Who would have thought that a storefront snack shop selling mainly octopus-filled fried dough balls would be a success? A traditional nibble in Japan, the main attraction here are these takoyaki. You can also get them plain, or with cheese filling. The other few items on the look-and-point menu are okonomiyaki (a fried egg and cabbage pancake that plays host to seafood, meat or corn toppings) and yakisoba, seafood fried noodles. The takoyaki are served in packs of six, but there isn’t any place to eat them inside. Hope for a sunny day or breezy evening and plop down on the bench provided outside. The line can get extremely long and the orders take awhile, since everything is made to order. For whatever reason — perhaps because everyone is hungry? — the line proceeds silently. It would be ill-advised to chat on your cell phone. Stick to text messaging and hope your octopus ball six-pack arrives quickly.
236 E. 9th Street (between Second and Third Avenues)
Decibel Sake Bar & Restaurant
A visit to Decibel is a real trip, and not just to Japan. You’re likely to take a spill on the mini staircase to this basement sake bar, especially after you’ve sampled these offerings. And what offerings! Decibel serves over 50 types of sake, the fermented rice wine that’s Japan’s national drink. Some sakes are heady and wine-like. Some are sweet and mild. Some, like the fugu hire, are possibly lethal. Decibel serves a roasted blowfish fin, or fugu, in hot sake. Fugu is known for causing hallucinations from its poison, and people who eat it usually get sick. However, it is considered a delicacy in Japan — and where else are you going to find hallucinogenic fish sake in New York?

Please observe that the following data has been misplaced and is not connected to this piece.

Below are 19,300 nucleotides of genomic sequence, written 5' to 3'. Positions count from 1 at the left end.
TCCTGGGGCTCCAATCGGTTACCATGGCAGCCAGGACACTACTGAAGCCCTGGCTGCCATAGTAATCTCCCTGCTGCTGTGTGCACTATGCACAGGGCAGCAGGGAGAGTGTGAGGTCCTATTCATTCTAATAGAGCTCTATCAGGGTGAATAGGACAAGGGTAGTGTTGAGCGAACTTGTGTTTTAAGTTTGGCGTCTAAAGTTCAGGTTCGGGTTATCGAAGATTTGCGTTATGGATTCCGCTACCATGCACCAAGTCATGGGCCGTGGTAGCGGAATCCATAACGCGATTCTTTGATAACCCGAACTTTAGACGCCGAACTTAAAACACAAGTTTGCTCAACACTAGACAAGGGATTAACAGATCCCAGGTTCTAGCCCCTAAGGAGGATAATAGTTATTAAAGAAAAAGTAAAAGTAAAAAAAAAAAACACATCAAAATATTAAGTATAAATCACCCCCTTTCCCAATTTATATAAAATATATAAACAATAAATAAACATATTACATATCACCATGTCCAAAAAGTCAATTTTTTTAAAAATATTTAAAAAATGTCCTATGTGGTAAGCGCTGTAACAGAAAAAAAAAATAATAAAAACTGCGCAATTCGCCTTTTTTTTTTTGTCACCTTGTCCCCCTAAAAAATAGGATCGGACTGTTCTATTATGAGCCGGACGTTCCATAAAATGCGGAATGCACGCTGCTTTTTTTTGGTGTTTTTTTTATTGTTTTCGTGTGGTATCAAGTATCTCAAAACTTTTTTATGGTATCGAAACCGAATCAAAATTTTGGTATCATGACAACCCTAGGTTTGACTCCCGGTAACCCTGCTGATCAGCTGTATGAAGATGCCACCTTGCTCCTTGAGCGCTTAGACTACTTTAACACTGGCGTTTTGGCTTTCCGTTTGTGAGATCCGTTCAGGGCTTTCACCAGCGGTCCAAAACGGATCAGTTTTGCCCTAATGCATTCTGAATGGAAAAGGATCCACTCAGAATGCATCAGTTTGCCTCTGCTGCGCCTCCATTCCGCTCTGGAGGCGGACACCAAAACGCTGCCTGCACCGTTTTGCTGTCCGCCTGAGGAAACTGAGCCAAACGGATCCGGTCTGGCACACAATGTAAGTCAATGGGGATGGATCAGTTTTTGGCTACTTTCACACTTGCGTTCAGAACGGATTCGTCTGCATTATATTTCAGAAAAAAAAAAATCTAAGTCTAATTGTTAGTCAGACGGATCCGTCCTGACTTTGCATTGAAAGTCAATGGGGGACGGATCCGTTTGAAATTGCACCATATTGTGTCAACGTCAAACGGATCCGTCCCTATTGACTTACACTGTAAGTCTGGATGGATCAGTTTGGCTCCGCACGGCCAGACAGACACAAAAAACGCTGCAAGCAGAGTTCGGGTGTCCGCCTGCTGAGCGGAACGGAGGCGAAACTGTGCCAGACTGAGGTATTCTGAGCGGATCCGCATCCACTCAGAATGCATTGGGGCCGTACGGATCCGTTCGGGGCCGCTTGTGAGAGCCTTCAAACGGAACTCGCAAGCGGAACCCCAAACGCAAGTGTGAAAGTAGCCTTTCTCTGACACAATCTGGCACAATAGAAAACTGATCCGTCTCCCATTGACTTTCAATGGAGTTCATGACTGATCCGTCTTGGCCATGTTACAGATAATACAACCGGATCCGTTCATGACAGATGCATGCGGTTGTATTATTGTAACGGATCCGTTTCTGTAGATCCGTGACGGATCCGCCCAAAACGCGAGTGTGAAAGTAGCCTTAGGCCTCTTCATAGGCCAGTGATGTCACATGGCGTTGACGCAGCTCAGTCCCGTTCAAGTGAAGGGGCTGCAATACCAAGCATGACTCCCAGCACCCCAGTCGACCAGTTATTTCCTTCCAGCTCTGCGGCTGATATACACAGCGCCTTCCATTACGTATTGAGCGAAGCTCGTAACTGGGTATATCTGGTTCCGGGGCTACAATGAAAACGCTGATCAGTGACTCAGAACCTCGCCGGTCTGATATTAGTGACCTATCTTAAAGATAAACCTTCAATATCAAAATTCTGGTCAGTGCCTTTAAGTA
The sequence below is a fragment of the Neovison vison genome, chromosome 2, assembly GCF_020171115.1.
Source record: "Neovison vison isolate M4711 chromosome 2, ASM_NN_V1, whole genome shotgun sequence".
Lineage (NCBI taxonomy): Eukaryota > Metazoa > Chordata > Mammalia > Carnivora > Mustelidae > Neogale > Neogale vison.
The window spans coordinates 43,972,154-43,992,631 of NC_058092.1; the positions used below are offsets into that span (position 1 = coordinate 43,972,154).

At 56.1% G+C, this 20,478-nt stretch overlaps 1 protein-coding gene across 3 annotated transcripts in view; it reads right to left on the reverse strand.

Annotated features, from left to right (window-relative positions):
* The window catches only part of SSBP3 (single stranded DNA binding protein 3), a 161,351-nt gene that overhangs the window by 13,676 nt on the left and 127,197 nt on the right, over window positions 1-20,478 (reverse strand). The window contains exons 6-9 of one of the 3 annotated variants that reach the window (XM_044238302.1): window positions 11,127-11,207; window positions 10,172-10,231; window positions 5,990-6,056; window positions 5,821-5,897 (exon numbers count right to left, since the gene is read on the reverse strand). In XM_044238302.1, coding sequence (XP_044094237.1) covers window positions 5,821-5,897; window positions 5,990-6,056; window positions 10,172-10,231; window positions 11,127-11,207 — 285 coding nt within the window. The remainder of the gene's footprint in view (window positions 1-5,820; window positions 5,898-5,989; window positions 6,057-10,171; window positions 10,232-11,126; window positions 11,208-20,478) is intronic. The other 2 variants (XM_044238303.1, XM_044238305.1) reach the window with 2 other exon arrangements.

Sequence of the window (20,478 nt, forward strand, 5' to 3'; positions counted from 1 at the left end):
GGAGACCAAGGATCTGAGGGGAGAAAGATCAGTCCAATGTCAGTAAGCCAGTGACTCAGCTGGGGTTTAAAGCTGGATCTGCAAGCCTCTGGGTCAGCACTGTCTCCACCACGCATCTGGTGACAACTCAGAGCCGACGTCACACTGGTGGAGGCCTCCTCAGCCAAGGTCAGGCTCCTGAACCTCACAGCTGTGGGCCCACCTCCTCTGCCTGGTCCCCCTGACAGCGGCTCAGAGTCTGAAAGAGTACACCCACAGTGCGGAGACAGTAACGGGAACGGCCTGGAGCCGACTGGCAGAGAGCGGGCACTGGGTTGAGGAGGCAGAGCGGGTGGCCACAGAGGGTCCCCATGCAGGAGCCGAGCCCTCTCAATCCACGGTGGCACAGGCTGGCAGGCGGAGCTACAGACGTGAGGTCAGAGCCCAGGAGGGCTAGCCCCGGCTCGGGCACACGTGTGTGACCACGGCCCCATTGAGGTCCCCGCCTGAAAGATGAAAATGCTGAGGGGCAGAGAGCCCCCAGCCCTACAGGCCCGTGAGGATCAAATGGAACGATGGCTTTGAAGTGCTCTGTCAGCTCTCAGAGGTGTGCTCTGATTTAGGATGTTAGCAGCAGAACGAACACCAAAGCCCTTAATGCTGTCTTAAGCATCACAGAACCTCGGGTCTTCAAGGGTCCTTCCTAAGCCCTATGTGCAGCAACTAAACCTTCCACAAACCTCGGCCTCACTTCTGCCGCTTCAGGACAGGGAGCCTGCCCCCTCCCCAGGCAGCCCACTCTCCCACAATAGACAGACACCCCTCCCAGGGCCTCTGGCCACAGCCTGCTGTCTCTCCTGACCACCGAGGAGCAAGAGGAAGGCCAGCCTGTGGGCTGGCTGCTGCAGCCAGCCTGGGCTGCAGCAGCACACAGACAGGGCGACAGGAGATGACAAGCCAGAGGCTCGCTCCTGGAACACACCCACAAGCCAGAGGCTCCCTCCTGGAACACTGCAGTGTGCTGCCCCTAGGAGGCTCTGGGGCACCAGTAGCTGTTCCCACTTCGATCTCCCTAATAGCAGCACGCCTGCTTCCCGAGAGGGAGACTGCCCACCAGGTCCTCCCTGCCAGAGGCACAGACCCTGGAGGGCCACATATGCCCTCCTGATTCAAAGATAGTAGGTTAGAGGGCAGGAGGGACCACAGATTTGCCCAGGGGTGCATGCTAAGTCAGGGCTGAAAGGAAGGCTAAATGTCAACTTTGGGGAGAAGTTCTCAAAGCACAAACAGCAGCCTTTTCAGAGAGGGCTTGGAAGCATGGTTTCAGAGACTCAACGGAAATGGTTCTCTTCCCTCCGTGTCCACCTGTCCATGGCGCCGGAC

240 E. 9th Street, between Third and Second Avenues
After the “how to order sushi like a CEO” skit on Saturday Night Live back in 2006, raw fish lost some of its cool. Now it’s associated with snobbish yuppies, and tycoons who don’t care that they’re overpaying for undercooked fish.
Here are two authentic cooked options, usually packed with Japanese expats — definitely a good sign. Plus, you won’t have to worry about anyone mocking your entrée.